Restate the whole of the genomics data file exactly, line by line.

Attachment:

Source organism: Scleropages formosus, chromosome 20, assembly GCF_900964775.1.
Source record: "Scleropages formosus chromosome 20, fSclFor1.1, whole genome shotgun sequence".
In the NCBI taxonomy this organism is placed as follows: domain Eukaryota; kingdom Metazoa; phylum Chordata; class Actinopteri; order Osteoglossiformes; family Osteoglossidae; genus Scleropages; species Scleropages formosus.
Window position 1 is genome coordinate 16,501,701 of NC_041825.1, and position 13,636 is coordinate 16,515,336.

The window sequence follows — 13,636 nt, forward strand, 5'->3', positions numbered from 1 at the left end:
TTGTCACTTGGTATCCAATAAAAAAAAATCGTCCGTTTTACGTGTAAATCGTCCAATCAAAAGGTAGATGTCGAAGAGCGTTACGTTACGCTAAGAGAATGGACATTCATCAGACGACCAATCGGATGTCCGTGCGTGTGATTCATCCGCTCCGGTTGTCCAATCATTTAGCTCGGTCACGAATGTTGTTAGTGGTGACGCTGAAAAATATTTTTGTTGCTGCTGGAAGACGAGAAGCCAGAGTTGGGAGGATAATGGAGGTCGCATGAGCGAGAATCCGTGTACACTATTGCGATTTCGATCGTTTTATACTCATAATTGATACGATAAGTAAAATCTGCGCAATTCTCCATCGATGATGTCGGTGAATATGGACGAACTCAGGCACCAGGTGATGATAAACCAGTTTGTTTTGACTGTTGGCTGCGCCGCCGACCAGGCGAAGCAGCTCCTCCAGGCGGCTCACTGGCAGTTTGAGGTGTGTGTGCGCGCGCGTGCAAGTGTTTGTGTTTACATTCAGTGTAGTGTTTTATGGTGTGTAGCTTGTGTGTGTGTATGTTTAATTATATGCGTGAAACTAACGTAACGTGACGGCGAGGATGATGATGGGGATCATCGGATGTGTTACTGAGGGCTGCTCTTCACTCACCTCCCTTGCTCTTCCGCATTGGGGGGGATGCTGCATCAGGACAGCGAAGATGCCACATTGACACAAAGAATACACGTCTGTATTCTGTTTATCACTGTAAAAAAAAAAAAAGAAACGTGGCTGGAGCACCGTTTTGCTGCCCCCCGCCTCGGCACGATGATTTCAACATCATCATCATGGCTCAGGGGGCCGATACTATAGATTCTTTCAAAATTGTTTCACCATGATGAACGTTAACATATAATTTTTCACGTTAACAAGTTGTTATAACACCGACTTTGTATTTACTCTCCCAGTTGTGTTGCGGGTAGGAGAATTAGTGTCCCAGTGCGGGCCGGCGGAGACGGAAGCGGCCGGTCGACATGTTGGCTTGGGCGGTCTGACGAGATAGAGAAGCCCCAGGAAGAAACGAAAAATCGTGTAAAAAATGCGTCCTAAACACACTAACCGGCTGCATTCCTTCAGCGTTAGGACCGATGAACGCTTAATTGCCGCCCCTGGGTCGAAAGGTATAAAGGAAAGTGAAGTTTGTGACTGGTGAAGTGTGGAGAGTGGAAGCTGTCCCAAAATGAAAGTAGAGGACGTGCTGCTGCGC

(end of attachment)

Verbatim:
Source organism: Scleropages formosus, chromosome 20, assembly GCF_900964775.1.
Source record: "Scleropages formosus chromosome 20, fSclFor1.1, whole genome shotgun sequence".
In the NCBI taxonomy this organism is placed as follows: domain Eukaryota; kingdom Metazoa; phylum Chordata; class Actinopteri; order Osteoglossiformes; family Osteoglossidae; genus Scleropages; species Scleropages formosus.
Window position 1 is genome coordinate 16,501,701 of NC_041825.1, and position 13,636 is coordinate 16,515,336.

The window sequence follows — 13,636 nt, forward strand, 5'->3', positions numbered from 1 at the left end:
TTGTCACTTGGTATCCAATAAAAAAAAATCGTCCGTTTTACGTGTAAATCGTCCAATCAAAAGGTAGATGTCGAAGAGCGTTACGTTACGCTAAGAGAATGGACATTCATCAGACGACCAATCGGATGTCCGTGCGTGTGATTCATCCGCTCCGGTTGTCCAATCATTTAGCTCGGTCACGAATGTTGTTAGTGGTGACGCTGAAAAATATTTTTGTTGCTGCTGGAAGACGAGAAGCCAGAGTTGGGAGGATAATGGAGGTCGCATGAGCGAGAATCCGTGTACACTATTGCGATTTCGATCGTTTTATACTCATAATTGATACGATAAGTAAAATCTGCGCAATTCTCCATCGATGATGTCGGTGAATATGGACGAACTCAGGCACCAGGTGATGATAAACCAGTTTGTTTTGACTGTTGGCTGCGCCGCCGACCAGGCGAAGCAGCTCCTCCAGGCGGCTCACTGGCAGTTTGAGGTGTGTGTGCGCGCGCGTGCAAGTGTTTGTGTTTACATTCAGTGTAGTGTTTTATGGTGTGTAGCTTGTGTGTGTGTATGTTTAATTATATGCGTGAAACTAACGTAACGTGACGGCGAGGATGATGATGGGGATCATCGGATGTGTTACTGAGGGCTGCTCTTCACTCACCTCCCTTGCTCTTCCGCATTGGGGGGGATGCTGCATCAGGACAGCGAAGATGCCACATTGACACAAAGAATACACGTCTGTATTCTGTTTATCACTGTAAAAAAAAAAAAAGAAACGTGGCTGGAGCACCGTTTTGCTGCCCCCCGCCTCGGCACGATGATTTCAACATCATCATCATGGCTCAGGGGGCCGATACTATAGATTCTTTCAAAATTGTTTCACCATGATGAACGTTAACATATAATTTTTCACGTTAACAAGTTGTTATAACACCGACTTTGTATTTACTCTCCCAGTTGTGTTGCGGGTAGGAGAATTAGTGTCCCAGTGCGGGCCGGCGGAGACGGAAGCGGCCGGTCGACATGTTGGCTTGGGCGGTCTGACGAGATAGAGAAGCCCCAGGAAGAAACGAAAAATCGTGTAAAAAATGCGTCCTAAACACACTAACCGGCTGCATTCCTTCAGCGTTAGGACCGATGAACGCTTAATTGCCGCCCCTGGGTCGAAAGGTATAAAGGAAAGTGAAGTTTGTGACTGGTGAAGTGTGGAGAGTGGAAGCTGTCCCAAAATGAAAGTAGAGGACGTGCTGCTGCGC